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Nikhil Prasad  Fact checked by:Thailand Medical News Team Jan 01, 2024  1 month, 2 weeks, 6 days, 17 hours, 12 minutes ago

COVID-19 News: Study Finds That One Out Of Three COVID-19 Patients Developed Pain 1 Year Later With Fatigue Responsible For Chronicity!

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COVID-19 News: Study Finds That One Out Of Three COVID-19 Patients Developed Pain 1 Year Later With Fatigue Responsible For Chronicity!
Nikhil Prasad  Fact checked by:Thailand Medical News Team Jan 01, 2024  1 month, 2 weeks, 6 days, 17 hours, 12 minutes ago
COVID-19 News: The persistent and diverse symptoms of post-COVID-19 syndrome, also known as "long COVID," continue to challenge our understanding of the aftermath of SARS-CoV-2 infection. Among these lingering symptoms, late-onset pain stands out as a significant concern, affecting nearly one-third of patients even a year after their acute infection. Recognizing the need for a deeper understanding of the mechanisms contributing to post-COVID-19 pain, an observational study covered in this COVID-19 News report, conducted by the University of Ferrara in Italy and Ferrara University Hospital sought to unravel the intricate relationship between fatigue and the development of persistent pain.


C19-YRS pain score before COVID-19 infection and at the three-time follow-up (12, 26, and 52 weeks) in the two samples. * p < 0.01.

Background - Postacute Sequelae of COVID-19
COVID-19, caused by the SARS-CoV-2 virus, has not only posed a global health crisis during the acute phase but has also presented challenges in managing postacute sequelae, commonly referred to as "post-COVID-19 syndrome." Beyond the initial respiratory symptoms, survivors have reported a spectrum of persistent issues, including fatigue, dyspnea, cardiovascular complications, and neuropsychiatric disorders. The focus of this study was on the often-overlooked but pervasive problem of post-COVID-19 pain.
 
Pain as a Lingering Symptom
Pain, as a lingering symptom following SARS-CoV-2 infection, has been a subject of various studies attempting to quantify its prevalence and understand the underlying mechanisms. The prevalence of post-COVID-19 pain in the first year after infection varies widely in the literature, with estimates ranging from 10% to over 60% of individuals experiencing pain during this period. The causes of persistent pain after COVID-19 remain elusive, and proposed pathogenetic mechanisms include nociceptor sensitization due to systemic hyperinflammation and the impact of cytokine storms, potentially leading to neuropathies.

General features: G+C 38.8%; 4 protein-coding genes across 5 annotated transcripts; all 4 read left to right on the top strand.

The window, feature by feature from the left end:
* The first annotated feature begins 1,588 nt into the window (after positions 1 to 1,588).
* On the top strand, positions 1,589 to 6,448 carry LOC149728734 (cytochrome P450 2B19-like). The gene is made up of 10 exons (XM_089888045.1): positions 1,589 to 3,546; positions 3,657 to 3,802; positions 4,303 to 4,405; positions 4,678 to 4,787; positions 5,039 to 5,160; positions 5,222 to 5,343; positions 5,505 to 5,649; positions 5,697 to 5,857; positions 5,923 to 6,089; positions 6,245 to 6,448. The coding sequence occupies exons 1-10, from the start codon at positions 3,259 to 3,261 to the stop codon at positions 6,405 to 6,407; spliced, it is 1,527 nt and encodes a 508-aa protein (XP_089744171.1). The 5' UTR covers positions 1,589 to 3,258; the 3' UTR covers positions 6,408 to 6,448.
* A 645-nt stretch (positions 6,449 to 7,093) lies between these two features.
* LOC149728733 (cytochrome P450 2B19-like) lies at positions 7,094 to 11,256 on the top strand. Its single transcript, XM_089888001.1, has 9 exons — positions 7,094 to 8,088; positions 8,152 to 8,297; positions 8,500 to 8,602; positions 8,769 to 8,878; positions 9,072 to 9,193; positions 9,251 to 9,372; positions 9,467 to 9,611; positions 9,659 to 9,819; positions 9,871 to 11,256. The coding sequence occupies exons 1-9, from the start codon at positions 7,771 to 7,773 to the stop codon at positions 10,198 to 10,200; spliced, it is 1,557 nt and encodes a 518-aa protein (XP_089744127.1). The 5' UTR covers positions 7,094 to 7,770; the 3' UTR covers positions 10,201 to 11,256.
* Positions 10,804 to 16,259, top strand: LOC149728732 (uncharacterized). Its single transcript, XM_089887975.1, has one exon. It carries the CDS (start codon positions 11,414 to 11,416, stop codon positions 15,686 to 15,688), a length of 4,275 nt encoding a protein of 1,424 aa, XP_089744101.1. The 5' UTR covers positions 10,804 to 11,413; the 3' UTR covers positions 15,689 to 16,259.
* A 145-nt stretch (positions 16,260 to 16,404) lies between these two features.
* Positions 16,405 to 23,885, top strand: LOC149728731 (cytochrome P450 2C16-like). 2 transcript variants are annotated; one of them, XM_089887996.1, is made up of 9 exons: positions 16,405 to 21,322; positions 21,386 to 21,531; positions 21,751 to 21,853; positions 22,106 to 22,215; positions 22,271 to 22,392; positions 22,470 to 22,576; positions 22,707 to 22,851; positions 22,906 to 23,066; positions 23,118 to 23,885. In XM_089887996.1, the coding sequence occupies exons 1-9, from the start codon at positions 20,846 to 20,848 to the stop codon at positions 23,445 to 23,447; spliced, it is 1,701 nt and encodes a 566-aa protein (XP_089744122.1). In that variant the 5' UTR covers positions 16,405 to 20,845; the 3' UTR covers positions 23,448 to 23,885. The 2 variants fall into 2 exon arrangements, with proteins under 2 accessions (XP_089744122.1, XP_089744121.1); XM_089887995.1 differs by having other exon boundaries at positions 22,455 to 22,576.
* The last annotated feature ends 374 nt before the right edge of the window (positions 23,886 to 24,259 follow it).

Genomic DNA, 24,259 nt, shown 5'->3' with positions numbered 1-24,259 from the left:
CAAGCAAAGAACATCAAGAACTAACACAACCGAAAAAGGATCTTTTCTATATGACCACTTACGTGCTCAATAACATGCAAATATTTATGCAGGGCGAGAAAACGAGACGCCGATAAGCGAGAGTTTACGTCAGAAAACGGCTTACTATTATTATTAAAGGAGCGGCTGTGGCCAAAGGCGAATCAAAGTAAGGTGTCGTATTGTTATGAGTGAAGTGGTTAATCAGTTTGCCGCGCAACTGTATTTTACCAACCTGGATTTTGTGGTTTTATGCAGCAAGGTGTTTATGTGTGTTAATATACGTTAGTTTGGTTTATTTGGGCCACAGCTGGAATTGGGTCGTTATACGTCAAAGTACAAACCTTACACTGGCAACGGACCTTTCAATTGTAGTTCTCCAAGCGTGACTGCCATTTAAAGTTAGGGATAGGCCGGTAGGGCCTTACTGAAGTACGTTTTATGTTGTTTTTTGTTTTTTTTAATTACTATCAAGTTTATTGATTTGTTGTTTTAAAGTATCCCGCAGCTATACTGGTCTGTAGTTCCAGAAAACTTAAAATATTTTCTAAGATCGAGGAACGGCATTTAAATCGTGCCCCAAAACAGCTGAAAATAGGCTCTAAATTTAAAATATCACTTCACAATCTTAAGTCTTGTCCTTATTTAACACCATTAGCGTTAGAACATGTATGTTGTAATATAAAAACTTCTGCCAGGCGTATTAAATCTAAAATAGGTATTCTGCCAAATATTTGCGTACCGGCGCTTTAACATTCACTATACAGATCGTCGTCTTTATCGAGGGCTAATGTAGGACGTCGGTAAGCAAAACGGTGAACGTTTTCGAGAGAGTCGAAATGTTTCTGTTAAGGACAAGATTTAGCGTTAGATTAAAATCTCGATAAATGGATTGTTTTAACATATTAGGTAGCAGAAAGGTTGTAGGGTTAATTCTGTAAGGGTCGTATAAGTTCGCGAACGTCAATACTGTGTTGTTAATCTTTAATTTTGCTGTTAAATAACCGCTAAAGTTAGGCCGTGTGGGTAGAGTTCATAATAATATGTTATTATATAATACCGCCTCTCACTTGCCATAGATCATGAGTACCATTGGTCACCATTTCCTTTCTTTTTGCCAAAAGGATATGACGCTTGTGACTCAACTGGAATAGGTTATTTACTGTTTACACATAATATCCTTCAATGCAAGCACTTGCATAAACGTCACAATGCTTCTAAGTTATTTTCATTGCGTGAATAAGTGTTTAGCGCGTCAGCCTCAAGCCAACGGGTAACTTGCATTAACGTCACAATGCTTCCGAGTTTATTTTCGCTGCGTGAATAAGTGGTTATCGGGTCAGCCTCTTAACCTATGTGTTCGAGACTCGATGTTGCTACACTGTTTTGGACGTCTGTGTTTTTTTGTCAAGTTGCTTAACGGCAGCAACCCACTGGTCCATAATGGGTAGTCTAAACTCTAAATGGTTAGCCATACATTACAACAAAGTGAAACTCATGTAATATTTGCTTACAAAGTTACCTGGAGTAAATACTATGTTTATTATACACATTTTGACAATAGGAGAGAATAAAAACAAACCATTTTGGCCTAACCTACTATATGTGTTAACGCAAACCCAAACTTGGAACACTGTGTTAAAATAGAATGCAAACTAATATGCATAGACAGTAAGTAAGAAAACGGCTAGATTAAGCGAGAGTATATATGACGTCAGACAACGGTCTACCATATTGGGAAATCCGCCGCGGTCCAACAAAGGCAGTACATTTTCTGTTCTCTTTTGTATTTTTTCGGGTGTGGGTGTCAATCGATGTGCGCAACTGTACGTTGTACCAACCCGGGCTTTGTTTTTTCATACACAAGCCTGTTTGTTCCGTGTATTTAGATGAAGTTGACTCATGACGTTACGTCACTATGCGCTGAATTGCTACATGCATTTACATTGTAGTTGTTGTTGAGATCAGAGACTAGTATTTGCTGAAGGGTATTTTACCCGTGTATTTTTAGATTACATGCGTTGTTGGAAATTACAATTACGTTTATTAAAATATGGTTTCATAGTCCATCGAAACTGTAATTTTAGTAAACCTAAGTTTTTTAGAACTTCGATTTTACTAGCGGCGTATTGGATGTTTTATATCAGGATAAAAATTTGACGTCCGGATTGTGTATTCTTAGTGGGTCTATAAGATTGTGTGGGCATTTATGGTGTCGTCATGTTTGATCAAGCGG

The Need for Precise Evaluation: COVID-19 Yorkshire Rehabilitation Scale (C19-YRS)
To shed light on the nuanced landscape of post-COVID-19 pain, the researchers utilized the COVID-19 Yorkshire Rehabilitation Scale (C19-YRS) as a comprehensive tool for the multidisciplinary assessment of post-COVID-19 syndrome. The C19-YRS, previously used in Italian COVID-19 inpatients, focuses on symptoms and functional difficulties reported by survivors. Its utility extends beyond identifying pain, allowing for a broader understanding of post-COVID-19 sequelae.
 
Predisposing Factors and Pain Phenotypes
Several predisposing factors for post-COVID-19 pain have been proposed, but consensus remains elusive regarding the mechanisms underlying pain development in the chronic phase. Attempting to categorize pain phenotypes, the study identified three major types: nociceptive, neuropathic, and nociplastic pain. Central sensitization , proposed as a pathologic mechanism of nociplastic pain, has been hypothesized in post-COVID-19 patients.
 
Study Methodology and Results
The study enrolled 67 post-COVID-19 patients, assessing their pain intensity using the C19-YRS at 12, 26, and 52 weeks post-infection. Of these patients, 20 exhibited increased pain intensity at the 52-week mark compared to their pre-COVID-19 condition. Strikingly, fatigue emerged as a significant predictor of pain onset (β = 0.54, p = 0.002). Despite similarities in demographic and clinical characteristics at baseline, differences in fatigue, anxiety, mobility, and ability to perform daily activities became apparent at 26 weeks.